The New York State Liquor Stores Association confirms that sales have increased significantly.


“In a way, we are helping the economy,” president Stefan Kalogridis told AFP.

Experts also note that for people who are addicted, the side effects of abrupt alcohol withdrawal can include tremors, insomnia and nausea.

This “could have serious complications, especially if the person is confined to their home, it is very, very dangerous,” says Anne-Elizabeth Lapointe, director of the Addiction Prevention Center in Montreal.

But even for the majority of moderate alcohol consumers, closing liquor stores could lead to increased anxiety and stress.

Since the start of the epidemic, alcohol has served other purposes too.

In France, where wine merchants remain open, Pernod Ricard and Bacardi were also among the first beverage giants to convert part of their production into alcohol-based hand sanitizer gel.

In Poland meanwhile, almost half a million liters of contraband vodka and illegally-produced pure alcohol have been used as a disinfectant instead of being destroyed.

Belarusian President Alexander Lukashenko has even recommended drinking a 100-ml glass of vodka after going to the sauna — as a spurious miracle remedy for coronavirus.

At the other end of the spectrum Hong Kong executive Carrie Lam has banned all restaurants and bars from serving alcohol — arguing that easy access could harm social distancing.

“Sometimes people get a bit intimate when they are drunk, and this will raise the risk of infection,” she said.

A perhaps more serious risk linked to excessive alcohol consumption, points out addiction specialist Paradis, is domestic violence under the lockdown and mounting stress.

To limit the risk, Greenland has temporarily banned sales in its capital Nuuk.



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Ndingi is to finally rest at the Basilica : The Standard




Retired Catholic Archbishop Ndingi Mwana a’Nzeki (pictured) who died on Tuesday will be buried at a basement crypt at the Holy Family Basilica in Nairobi.
The burial will take place on Tuesday next week. Today, the Catholic Archdiocese of Nairobi will announce details of the programme.
A crypt (from Latin crypta “vault”) is a stone chamber beneath the floor of a church or other building that typically contains coffins or religious relics.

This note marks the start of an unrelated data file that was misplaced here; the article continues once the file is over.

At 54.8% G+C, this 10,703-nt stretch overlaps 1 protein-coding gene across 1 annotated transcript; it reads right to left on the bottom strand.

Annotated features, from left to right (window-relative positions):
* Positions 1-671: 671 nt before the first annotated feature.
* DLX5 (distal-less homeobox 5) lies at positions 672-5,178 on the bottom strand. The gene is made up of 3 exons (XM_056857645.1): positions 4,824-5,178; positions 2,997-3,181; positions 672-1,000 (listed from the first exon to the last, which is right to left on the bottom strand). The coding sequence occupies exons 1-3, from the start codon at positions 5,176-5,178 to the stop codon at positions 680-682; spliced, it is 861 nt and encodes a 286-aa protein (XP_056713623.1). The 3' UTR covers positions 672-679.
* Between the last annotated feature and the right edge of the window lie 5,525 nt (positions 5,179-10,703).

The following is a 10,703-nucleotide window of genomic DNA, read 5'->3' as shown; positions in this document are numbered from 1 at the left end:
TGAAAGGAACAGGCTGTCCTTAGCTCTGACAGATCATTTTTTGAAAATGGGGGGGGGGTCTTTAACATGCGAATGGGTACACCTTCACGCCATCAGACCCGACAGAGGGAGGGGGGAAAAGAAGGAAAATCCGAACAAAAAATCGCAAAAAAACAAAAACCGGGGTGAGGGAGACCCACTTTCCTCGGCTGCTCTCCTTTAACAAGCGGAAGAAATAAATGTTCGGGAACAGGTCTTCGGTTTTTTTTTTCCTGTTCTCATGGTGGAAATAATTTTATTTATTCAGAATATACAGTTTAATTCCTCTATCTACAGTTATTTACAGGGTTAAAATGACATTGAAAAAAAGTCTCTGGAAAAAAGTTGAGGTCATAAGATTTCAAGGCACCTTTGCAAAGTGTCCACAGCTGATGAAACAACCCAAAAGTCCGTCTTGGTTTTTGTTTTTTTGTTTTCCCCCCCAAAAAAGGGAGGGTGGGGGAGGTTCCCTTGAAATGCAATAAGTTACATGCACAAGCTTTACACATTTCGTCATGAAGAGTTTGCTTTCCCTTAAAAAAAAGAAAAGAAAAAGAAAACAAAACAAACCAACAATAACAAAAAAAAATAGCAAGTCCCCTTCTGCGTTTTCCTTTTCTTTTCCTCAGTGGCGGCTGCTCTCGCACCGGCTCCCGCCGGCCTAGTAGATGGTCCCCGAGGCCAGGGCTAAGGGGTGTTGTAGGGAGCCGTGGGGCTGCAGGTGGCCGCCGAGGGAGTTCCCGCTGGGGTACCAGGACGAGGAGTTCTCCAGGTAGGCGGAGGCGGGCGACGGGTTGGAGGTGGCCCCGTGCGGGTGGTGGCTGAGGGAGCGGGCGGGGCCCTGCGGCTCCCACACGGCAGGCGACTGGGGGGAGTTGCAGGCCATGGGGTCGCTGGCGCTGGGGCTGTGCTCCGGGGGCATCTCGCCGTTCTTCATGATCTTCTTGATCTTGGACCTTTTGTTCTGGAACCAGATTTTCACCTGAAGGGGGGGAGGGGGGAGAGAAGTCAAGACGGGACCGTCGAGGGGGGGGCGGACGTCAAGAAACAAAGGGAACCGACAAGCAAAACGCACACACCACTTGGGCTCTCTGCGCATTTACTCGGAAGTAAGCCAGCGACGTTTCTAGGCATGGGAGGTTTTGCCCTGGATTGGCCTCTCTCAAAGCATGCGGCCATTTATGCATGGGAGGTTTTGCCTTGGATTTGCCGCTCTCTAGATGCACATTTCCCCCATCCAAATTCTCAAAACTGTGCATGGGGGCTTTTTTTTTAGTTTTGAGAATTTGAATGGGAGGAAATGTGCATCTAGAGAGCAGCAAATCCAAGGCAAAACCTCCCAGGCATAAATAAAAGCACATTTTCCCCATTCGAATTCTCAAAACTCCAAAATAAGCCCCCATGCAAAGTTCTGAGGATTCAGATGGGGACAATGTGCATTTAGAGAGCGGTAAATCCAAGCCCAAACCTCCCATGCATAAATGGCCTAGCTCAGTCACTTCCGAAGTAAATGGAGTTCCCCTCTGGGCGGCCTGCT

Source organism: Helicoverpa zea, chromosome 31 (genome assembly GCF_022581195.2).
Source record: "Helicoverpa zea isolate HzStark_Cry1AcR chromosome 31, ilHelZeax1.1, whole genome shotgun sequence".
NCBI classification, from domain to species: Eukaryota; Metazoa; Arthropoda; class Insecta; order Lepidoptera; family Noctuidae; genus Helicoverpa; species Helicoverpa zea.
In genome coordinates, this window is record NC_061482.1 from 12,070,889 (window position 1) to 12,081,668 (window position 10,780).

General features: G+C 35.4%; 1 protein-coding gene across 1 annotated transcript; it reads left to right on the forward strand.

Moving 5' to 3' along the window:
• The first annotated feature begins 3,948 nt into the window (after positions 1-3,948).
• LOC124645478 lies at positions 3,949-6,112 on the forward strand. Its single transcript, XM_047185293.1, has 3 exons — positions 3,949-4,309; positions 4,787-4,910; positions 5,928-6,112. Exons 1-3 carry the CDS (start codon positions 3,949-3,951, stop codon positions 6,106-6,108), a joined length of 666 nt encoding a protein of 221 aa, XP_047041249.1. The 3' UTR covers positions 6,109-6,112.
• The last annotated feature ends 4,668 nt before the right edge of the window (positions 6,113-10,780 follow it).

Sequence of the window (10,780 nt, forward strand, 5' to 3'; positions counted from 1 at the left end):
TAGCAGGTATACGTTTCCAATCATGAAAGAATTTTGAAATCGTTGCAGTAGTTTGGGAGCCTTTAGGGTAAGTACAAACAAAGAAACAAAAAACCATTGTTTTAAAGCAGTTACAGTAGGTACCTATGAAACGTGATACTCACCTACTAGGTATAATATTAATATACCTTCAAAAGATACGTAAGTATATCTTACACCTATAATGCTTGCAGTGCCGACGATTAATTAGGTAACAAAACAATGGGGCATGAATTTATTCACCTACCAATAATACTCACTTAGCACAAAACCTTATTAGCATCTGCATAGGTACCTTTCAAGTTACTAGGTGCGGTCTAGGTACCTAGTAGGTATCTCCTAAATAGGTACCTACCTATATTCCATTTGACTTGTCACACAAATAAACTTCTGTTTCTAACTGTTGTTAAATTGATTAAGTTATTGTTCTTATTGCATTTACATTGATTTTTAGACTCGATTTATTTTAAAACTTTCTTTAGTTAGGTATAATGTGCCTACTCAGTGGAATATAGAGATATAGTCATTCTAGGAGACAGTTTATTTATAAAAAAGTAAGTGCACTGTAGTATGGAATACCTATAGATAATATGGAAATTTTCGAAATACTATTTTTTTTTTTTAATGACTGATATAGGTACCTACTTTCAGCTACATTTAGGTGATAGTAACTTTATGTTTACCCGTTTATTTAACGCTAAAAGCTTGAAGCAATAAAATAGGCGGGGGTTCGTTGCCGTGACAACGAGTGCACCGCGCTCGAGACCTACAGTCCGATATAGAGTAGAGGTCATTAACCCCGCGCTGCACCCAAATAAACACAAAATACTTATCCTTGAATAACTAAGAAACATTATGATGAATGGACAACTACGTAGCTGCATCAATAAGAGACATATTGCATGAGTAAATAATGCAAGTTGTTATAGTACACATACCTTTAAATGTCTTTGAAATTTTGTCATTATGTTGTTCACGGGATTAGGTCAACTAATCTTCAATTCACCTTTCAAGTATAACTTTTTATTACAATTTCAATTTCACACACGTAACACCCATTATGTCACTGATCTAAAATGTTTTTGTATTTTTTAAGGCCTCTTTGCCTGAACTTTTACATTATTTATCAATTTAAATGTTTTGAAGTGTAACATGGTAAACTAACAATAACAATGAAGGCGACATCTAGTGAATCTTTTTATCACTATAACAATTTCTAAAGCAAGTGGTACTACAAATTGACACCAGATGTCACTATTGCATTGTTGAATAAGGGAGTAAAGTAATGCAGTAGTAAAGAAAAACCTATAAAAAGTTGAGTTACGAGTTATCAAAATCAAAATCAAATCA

With his remains interred within the church, Ndingi will join other top Catholic prelates who have been buried inside churches where they served.
In 2017, Eldoret Catholic Bishop Cornelius Korir’s coffin was placed inside a 2.9 metre by 1.225 metre tomb at the Grotto of the Virgin Mary, a small room inside the Sacred Heart Cathedral in Eldoret.
Much earlier, Nyeri Catholic Archbishop Nicodemus Kirima had been buried at Our Lady of Consolata Cathedral in Nyeri town in 2007.


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Archbishop Kirima was laid to rest in a tomb next to that of Bishop Caesar Maria Gatimu, whom he had succeeded in 1987.
The remains of Maurice Michael Cardinal Otunga who died in 2003 are interred inside a Chapel at Resurrection Garden in Nairobi.
Initially Cardinal Otunga had been buried in the Msongari Cemetery, where other priests and missionaries of the Archdiocese of Nairobi are buried.
But Fr Ottavio Santoro, a Consolata missionary who helped Otunga create the Resurrection Garden, requested to have him buried in its chapel.
The garden is dedicated to the suffering and resurrection of Christ.
Yesterday, Kakamega Catholic Bishop Joseph Obanyi said Ndingi, having served in Nairobi for 10 years before his retirement, will be buried at the Basilica.
Obanyi, who led Ndingi’s mass celebration yesterday, was accompanied by only one priest, a pianist and three other faithful, so as to observe the social-distancing directive from the State.
He eulogised Ndingi as a servant who stood for justice and truth, especially during Kenya’s struggle for multiparty democracy.
“He was simple and accessible to all,” said Obanyi.
Ndingi retired in 2007. He had been ailing for some time, and had been resting at the Archdiocesan clergy house in Ruaraka.
Obanyi also prayed for victims of the Covid-19 pestilence, as well as the families who have lost their loved ones to the disease globally. 
He said the church stands in solidarity with all those individuals infected with the virus, especially those in quarantine.
“As a church, we deeply feel for them and constantly pray for their speedy recovery. We pray for all the health workers and caregivers that the good Lord may protect and keep them safe in their line of duty,” said Obanyi.
“We salute those fighting against this deadly disease.”

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Related Topics
Catholic Archdiocese of NairobiNdingi Mwana a’NzekiArchbishop Ndingi